Fifa president Gianni Infantino had threatened a European TV blackout if rights offers were not improved.
But the deal with football’s governing body will allow domestic viewers to watch matches when the tournament begins in Australia and New Zealand.
European champions England first play in Brisbane on 22 July against Haiti.
All 64 matches from the tournament will be broadcast in the UK on either the BBC or ITV, except for the final on 20 August, which will be shown across both BBC One and ITV1.
The BBC will also broadcast live audio commentary on BBC Radio 5 Live and 5 Sports Extra, with fans able to listen to 5 Live coverage on BBC Sounds, DAB radio and the BBC Sport website and app.
Barbara Slater, director of BBC Sport, said: “We have shown every Women’s World Cup on the BBC since 1999 and we are happy to extend our partnership with Fifa for the upcoming tournament.
“The growth of the women’s game is extraordinary, demonstrated by the 28 million who watched BBC coverage of the 2019 Women’s World Cup and the huge audience of 17.4 million who watched our coverage of the Euro 2022 final last summer on TV.
“In partnership with ITV, we are delighted to make this World Cup available to the widest possible audience and free to air.”
ITV will show coverage of half of the tournament’s matches across ITV1 and ITV4 with simulcast and catch-up on ITVX.
Niall Sloane, ITV director of sport, said: “We’re delighted to be able to bring comprehensive coverage of the Women’s World Cup, free to air to our audiences with both live and highlights broadcasts across ITV and ITVX.
“This tournament promises to provide memorable moments with the popularity of women’s football continuing to grow.”
The BBC and ITV have partnered with the European Broadcasting Union (EBU), an alliance of public service media organisations, for the deal.
Fifa said it had agreed with the EBU to “extend their existing media right partnership”, which ensures the Women’s World Cup will be shown on free-to-air linear TV across 34 European territories.
World football’s governing body added the deal includes “a substantial additional commitment to the regular transmission of women’s football content beyond the tournament”.
“Fifa is delighted to widen the deal with the European Broadcasting Union for the transmission of the upcoming Women’s World Cup to include the five major markets within their existing networks, namely France, Germany, Italy, Spain and the United Kingdom, as well as Ukraine, thus ensuring maximum exposure for the tournament,” Infantino said.
“As part of this agreement, the EBU has committed to working towards broadcasting at least one hour of weekly content dedicated to women’s football on its own digital platform and broadcaster network.”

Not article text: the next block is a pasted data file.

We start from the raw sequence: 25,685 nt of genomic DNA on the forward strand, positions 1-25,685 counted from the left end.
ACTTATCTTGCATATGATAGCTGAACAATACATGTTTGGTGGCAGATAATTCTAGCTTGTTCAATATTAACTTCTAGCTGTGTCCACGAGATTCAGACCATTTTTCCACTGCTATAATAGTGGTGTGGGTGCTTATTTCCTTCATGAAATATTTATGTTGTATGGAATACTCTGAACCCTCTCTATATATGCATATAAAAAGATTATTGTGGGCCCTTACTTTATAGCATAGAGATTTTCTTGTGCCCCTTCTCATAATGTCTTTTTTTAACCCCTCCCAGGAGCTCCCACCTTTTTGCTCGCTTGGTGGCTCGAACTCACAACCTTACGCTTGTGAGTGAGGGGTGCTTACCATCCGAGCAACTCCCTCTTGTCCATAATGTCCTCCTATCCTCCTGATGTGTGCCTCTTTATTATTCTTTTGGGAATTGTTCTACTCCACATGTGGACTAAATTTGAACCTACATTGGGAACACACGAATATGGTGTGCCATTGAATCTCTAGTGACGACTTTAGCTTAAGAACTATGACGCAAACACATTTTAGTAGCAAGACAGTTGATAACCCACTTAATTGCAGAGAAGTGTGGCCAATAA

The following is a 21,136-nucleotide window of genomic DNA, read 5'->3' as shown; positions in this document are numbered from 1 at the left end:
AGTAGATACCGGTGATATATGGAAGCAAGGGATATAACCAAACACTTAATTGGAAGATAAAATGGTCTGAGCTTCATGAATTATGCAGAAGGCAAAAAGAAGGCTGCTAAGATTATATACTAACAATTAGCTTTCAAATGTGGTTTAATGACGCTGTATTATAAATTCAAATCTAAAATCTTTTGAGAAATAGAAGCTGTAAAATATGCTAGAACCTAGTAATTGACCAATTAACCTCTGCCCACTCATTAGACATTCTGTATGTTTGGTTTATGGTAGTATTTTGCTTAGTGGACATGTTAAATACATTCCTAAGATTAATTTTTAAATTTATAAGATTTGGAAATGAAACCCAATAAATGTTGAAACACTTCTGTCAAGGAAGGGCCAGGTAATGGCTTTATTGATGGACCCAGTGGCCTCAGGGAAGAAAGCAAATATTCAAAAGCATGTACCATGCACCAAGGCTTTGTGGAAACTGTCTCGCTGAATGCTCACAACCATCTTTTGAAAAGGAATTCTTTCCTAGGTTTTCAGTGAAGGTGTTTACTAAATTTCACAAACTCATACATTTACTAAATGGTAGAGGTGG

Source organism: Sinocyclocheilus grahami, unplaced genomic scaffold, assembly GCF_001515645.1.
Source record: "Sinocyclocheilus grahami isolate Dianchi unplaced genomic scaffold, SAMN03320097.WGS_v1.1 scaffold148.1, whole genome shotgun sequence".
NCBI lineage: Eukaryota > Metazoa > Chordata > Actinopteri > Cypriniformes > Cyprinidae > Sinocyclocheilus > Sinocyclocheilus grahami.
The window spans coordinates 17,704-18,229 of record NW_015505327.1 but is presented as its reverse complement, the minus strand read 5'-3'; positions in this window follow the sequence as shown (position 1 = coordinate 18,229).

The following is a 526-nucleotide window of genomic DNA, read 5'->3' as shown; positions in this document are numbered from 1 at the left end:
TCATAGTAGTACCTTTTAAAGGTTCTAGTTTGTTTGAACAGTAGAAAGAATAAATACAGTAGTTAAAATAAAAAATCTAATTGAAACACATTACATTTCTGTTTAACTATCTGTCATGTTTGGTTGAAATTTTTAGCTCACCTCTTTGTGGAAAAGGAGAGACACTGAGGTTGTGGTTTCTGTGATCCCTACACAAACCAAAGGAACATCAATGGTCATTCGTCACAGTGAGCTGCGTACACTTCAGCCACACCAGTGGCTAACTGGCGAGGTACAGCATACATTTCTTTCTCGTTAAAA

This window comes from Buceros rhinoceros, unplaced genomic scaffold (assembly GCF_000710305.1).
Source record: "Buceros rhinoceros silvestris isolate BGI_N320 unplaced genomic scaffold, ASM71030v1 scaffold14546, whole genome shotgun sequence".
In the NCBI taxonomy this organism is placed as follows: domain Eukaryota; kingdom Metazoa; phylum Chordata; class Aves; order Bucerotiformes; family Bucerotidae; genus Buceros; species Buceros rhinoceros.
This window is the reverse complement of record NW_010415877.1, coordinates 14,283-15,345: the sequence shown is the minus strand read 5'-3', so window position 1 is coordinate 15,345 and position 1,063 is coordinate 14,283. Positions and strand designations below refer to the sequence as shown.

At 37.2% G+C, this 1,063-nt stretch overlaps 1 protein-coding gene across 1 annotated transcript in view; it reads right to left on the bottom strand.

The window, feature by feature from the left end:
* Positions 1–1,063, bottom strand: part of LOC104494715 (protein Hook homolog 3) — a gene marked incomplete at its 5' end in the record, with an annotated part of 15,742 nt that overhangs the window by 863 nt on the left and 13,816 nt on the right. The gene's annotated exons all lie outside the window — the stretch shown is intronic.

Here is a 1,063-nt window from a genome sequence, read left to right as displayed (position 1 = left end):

How did we get here?
Infantino said last month that offers from the UK, Spain, Italy, Germany and France were a “slap in the face” of the players and “all women worldwide”.
He added it was Fifa’s “moral and legal obligation not to undersell” the event after European broadcasters offered significantly less compared with their bids for the men’s World Cup.
According to Infantino, they had offered $1m-$10m (£800,000-£8m) for the rights, compared with $100m-$200m for the men’s tournament.
Politicians from those five countries, including UK Culture Secretary Lucy Frazer, wrote to acknowledge “with concern” that an agreement was not in place – although they were confident “a common path” would be found.
Speaking to the Culture, Media and Sport Committee on Tuesday, the BBC’s Charlotte Moore said the corporation would not be pressured by Fifa into overpaying but remained “absolutely committed” to striking a deal.
Prize money trebled after more than one billion watch in 2019
In the UK, the Women’s World Cup and European Championship were last year added to the ‘crown jewels’ of sporting events, which means they require free-to-air coverage.
The BBC held the sole broadcast rights in the UK for the 2019 Women’s World Cup but shared the rights for the recent men’s World Cup in Qatar with ITV.
A record 28.1m people across the UK tuned in to the BBC’s 2019 Women’s World Cup coverage from France, with 11m people watching England’s semi-final loss to the United States.
According to Fifa’s data, a total of 1.12 billion people watched in 2019 – a record for a women’s tournament – and almost half the total viewing hours were from Europe.
Fifa have trebled the total prize money for the 2023 Women’s World Cup, to $152m (£120m).
The governing body has also reiterated its aim to have equal pay for the men’s and women’s World Cups in 2026 and 2027. BBC